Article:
Charles A. Kupchan, Senior Fellow
It is in the interests of the United States to see Ukraine emerge as a stable democracy with strong economic and political ties to the European Union. The United States sides with and supports the Ukrainian opposition—inas much as many of the demonstrators in Ukraine are protesting President Viktor Yanukovych's infringements on democratic practices, his government's use of violence against the demonstrations, and his decision to conclude an economic pact with Russia rather than with the EU. Washington has manifested this support through the regular visits of U.S. officials to Ukraine and its ongoing efforts to work with the EU to put together an offer of economic assistance that persuades the Ukrainian government to reconsider its earlier decision to pursue deeper economic integration with Russia rather than Europe.
The situation in Ukraine remains volatile and fluid. The opposition has made progress in putting pressure on the government. Yanukovych has dismissed his prime minister and other key officials, and has repealed legislation that curtailed dissent. Yanukovych's personal power also seems to be waning; even in eastern Ukraine, which is more pro-Russian and his electoral base, protests have been taking place. In addition, Yanukovych has stated that he wants to resolve the crisis through "dialogue and compromise." Nonetheless, the government and the opposition remain at a political impasse. Sporadic violence continues to occur, some protestors have been killed, and members of the opposition have been exposed to beatings.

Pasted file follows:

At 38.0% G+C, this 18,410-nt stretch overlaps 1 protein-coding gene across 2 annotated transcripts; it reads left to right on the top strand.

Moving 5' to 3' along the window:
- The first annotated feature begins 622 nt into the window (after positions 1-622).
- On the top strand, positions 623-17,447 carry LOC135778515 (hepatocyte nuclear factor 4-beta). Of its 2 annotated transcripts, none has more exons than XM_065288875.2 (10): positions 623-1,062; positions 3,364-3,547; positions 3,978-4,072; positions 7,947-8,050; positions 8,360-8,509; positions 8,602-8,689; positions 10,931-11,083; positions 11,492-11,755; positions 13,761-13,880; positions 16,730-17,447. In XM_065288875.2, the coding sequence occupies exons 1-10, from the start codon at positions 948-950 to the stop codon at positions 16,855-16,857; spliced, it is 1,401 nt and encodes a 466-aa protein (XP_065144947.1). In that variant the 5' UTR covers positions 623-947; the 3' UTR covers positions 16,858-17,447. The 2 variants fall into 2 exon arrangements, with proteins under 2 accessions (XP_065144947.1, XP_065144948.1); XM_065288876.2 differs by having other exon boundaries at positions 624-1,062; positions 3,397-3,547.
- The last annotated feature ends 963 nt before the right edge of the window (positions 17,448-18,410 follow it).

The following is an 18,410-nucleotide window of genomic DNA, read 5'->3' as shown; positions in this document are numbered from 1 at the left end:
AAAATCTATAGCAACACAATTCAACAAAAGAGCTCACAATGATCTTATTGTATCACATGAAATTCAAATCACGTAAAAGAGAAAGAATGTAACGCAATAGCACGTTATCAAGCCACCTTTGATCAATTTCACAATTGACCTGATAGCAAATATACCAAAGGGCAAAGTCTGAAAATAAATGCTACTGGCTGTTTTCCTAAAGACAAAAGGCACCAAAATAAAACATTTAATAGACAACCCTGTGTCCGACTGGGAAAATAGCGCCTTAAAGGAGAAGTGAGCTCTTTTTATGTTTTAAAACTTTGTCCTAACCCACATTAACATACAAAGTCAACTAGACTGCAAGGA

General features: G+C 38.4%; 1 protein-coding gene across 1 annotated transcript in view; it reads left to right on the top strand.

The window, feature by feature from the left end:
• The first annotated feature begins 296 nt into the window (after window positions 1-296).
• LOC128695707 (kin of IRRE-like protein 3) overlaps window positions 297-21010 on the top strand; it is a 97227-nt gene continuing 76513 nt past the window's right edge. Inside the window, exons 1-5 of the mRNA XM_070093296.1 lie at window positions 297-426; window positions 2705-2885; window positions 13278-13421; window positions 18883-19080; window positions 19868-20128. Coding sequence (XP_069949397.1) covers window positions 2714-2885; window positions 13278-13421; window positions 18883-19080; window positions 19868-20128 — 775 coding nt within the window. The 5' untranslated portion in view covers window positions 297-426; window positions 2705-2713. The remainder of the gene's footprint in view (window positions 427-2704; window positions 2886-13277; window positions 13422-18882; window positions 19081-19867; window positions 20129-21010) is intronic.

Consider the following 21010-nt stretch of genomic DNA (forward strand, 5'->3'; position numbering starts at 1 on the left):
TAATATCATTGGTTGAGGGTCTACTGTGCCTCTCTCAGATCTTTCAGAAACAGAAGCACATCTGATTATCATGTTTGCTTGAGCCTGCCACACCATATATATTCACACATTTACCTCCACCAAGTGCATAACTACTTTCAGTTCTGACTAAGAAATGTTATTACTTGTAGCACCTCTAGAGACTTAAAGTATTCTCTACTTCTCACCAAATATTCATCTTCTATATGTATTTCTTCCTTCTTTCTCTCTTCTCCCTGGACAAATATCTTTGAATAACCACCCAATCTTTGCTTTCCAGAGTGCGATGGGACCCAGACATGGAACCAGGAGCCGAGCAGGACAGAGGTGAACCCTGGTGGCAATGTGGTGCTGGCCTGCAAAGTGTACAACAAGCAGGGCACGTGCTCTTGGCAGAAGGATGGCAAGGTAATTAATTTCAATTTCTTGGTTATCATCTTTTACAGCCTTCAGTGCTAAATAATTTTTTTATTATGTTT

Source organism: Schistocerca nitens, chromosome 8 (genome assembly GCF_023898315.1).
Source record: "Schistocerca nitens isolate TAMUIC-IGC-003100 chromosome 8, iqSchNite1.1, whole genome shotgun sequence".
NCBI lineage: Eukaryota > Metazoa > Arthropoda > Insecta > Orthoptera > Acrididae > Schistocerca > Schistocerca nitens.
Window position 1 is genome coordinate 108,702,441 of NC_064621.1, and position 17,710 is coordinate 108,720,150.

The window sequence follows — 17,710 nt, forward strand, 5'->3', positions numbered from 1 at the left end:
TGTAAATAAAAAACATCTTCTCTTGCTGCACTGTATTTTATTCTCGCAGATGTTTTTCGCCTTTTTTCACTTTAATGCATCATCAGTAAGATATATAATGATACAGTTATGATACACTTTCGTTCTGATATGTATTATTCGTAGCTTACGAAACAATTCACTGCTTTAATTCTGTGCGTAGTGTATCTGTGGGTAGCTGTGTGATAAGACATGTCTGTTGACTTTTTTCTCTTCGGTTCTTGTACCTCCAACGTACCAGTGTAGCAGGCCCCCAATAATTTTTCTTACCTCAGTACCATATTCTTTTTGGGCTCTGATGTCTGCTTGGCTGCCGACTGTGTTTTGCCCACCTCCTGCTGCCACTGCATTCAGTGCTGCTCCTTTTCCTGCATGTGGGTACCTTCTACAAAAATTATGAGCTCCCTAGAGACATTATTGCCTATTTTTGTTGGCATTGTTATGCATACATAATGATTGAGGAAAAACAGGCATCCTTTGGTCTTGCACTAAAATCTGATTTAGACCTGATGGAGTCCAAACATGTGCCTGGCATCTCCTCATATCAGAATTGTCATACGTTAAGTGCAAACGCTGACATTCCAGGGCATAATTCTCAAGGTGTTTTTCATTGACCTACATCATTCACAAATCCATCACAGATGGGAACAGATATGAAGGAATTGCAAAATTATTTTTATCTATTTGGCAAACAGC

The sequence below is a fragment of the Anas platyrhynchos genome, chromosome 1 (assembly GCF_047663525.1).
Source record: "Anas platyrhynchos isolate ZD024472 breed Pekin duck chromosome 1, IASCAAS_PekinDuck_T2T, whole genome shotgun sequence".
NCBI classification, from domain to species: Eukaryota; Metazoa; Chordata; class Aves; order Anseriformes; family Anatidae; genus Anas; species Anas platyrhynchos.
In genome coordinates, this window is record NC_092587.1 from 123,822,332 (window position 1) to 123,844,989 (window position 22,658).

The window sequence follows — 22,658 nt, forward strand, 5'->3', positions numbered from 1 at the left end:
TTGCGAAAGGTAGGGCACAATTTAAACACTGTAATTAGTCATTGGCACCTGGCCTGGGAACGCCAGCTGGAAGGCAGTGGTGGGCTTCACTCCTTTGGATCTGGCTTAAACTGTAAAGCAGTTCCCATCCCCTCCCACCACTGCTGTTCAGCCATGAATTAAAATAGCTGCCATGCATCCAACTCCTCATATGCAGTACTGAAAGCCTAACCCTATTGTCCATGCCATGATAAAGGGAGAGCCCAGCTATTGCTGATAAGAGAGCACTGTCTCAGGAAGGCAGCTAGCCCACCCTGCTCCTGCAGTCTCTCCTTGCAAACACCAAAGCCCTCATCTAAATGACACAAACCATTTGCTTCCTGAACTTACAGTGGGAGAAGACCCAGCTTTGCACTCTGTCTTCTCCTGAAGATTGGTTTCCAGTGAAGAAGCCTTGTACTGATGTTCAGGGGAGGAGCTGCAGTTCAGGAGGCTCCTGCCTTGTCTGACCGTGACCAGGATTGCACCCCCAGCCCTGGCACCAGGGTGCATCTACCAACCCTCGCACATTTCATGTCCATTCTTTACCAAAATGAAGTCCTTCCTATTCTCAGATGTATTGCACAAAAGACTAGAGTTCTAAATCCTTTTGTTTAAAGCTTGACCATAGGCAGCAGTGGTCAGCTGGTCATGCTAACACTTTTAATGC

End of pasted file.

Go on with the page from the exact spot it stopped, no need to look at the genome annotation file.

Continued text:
The U.S. government has repeatedly stressed that all parties need to arrive at a peaceful resolution to the standoff. Whatever political changes might be forthcoming should occur through constitutional means.